A seizure occurs when by either means of physical force or a show of authority, the subject yields. California v. Hodari D., 499 U.S. 621, 626 (1991); see also, Tom v. Voida, 963 F.2d 952, 957 (7th Cir. 1992) (“A seizure requires not only that the reasonable person feel unfree to leave, but also that the subject actually yield to a show of authority from the police or be physically touched by the police.”). There can be no question that Plaintiff was not seized until he was actually tased by Officer Vidljinovic. Both civil and criminal seizures are governed by the Fourth Amendment's probable cause standard. Fitzgerald v. Santoro, 707 F.3d 725, 732 (7th Cir. 2013). Probable cause exists if “there are reasonable grounds for believing the person seized is subject to seizure under the governing legal standard.” Id. (quoting Villanova v. Abrams, 972 F.2d 792, 795 (7th Cir. 2013)). The Defendant Officers' testimony was clear that they were not on scene to arrest Plaintiff. However, for the purposes of probable cause, an arresting officer's state of mind is irrelevant, and actual probable cause supporting a seizure need not be closely related to the conduct identified by the arresting officer. Devenpeck v. Alford, 543 U.S. 146 (2004); Abbott v. Sangamon Cty., Ill., 705 F.3d 706 (2013). Though Defendant Officers have made clear that they had no intent of arresting Plaintiff for a crime and were only there to help him obtain the medical care he needed, there is unrebutted testimony that Plaintiff assaulted Defendant Guettler when he wildly swung his arms at him, creating probable cause for him to be seized. See, 720 ILCS 5/12-1(a) (“A person commits an assault when, without lawful authority, he or she knowingly engages in conduct which places another in reasonable apprehension of receiving a battery.”)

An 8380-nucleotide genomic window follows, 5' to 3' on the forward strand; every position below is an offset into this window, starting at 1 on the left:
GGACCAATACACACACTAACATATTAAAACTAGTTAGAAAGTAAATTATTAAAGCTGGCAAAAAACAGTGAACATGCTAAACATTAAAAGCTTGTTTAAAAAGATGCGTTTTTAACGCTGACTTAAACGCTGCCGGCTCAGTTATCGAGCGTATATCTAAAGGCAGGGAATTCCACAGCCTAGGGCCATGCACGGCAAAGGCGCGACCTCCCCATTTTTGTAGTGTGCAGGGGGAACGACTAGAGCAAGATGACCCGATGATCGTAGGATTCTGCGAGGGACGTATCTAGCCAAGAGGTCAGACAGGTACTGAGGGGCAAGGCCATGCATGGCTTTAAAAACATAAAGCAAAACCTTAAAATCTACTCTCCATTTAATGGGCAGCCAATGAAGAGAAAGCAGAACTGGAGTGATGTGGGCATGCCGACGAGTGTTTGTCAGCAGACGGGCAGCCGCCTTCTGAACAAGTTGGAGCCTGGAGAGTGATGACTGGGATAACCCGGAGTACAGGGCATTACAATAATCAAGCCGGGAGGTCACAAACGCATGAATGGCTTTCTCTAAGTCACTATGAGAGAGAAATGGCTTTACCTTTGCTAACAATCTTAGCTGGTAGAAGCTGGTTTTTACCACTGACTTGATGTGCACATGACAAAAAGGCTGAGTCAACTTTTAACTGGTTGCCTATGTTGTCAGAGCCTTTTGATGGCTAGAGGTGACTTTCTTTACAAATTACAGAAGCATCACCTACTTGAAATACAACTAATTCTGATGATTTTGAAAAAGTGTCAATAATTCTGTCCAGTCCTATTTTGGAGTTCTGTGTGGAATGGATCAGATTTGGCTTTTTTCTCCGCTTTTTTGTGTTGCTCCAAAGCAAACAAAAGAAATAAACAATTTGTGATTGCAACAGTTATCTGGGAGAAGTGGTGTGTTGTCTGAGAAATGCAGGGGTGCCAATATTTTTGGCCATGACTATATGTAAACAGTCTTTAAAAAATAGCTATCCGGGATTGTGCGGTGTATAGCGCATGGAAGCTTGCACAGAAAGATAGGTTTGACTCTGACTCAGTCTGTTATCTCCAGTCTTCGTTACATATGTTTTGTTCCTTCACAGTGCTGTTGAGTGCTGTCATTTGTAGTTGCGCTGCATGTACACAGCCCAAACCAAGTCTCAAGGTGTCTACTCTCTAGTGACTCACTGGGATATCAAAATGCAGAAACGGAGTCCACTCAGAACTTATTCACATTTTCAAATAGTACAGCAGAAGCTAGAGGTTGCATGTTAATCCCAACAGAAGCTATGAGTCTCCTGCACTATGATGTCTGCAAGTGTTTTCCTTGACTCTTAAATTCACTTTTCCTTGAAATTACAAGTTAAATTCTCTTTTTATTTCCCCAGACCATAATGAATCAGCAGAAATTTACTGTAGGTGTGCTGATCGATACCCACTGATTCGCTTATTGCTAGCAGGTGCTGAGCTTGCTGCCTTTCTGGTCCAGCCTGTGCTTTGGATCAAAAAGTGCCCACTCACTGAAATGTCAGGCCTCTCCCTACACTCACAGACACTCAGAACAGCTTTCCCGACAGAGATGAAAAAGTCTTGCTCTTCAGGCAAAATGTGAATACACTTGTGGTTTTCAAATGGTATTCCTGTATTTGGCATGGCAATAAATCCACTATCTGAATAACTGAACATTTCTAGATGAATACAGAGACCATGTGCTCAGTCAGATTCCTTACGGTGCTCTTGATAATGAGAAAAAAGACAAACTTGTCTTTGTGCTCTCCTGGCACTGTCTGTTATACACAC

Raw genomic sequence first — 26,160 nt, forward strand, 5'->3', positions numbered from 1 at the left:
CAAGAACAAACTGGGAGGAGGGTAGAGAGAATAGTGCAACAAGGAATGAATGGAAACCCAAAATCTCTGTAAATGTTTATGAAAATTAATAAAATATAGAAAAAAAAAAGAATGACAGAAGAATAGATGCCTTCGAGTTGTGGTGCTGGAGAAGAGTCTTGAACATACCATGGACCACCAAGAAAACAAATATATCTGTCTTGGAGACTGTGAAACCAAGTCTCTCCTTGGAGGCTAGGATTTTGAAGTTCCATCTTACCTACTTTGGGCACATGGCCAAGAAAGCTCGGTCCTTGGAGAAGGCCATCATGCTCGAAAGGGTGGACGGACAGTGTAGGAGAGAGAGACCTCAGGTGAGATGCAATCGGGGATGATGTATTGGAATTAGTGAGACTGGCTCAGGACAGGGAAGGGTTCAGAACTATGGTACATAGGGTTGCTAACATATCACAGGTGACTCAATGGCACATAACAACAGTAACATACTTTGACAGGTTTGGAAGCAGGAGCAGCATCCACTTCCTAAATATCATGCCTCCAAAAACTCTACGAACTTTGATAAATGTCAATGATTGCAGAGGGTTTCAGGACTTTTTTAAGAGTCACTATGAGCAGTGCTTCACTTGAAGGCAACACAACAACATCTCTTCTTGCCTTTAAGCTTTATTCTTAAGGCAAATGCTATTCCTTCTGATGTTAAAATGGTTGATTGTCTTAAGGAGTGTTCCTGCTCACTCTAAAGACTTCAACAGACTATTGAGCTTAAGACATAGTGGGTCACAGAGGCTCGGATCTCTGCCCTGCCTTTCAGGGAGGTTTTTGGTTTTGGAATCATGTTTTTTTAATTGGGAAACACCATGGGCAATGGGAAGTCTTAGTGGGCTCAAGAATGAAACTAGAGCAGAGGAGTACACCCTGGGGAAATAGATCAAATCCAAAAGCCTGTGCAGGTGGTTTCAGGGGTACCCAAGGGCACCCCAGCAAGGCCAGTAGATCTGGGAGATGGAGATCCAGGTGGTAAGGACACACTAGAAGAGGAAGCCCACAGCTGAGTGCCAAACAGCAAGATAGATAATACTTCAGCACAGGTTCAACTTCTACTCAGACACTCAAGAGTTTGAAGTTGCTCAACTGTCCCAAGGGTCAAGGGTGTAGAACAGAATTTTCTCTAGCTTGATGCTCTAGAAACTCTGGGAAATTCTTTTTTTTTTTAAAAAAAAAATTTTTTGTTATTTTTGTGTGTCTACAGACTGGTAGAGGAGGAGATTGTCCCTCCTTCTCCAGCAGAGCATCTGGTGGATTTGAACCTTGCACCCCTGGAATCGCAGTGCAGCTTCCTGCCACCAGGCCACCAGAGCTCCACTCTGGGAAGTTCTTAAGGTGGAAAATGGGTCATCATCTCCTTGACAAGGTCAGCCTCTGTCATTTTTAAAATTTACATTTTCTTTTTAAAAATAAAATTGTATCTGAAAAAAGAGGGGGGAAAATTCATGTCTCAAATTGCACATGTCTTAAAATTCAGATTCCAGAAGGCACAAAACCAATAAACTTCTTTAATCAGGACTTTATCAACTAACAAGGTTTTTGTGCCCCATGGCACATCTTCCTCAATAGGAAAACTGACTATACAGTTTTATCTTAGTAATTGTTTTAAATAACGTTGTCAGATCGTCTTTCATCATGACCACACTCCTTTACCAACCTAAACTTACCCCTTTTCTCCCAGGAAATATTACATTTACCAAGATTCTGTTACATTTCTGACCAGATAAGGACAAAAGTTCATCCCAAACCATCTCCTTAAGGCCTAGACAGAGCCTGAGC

Furthermore, to the extent Plaintiff brings his seizure claim against Defendant Paramedics Cheatham and Mendoza for transporting Plaintiff to the hospital, Defendant Paramedics are also entitled to a judgment as a matter of law. Indeed, there is no evidence that Plaintiff ever spoke to any defendant after being tased let alone indicated that he did not want to go to the hospital. Thus, Plaintiff has presented no evidence of an unlawful seizure by Defendants Cheatham and Mendoza. And even if Plaintiff had competently indicated he did not want to go to the hospital, Defendant Cheatham and Mendoza would be entitled to qualified immunity. Defendants' research has not revealed any clearly established rule that a paramedic cannot transport someone to the hospital after being tased when pursuant to policy, it is required to have Taser prongs removed at the hospital. See, infra, Sec. II at pp. 7-8; White v. Pauly, 137 S.Ct. 548 (2017) quoting Anderson v. Creighton, 483 U.S. 635, 640 (1987) (“As this Court explained decades ago, the clearly established law must be ‘particularized' to the facts of the case.”). Defendant Mendoza testified that per the Paramedic Standing Medical Orders, if someone is tased, they have to be transported to a hospital. As such, at the very least, Defendant Paramedics Cheatham and Mendoza are entitled to qualified immunity on Count I.

         II. Defendants are Entitled to Judgment as a Matter of Law on Plaintiff's ...

Buy This Entire Record For $7.95

Download the entire decision to receive the complete text, official citation,
docket number, dissents and concurrences, and footnotes for this case.

Learn more about what you receive with purchase of this case.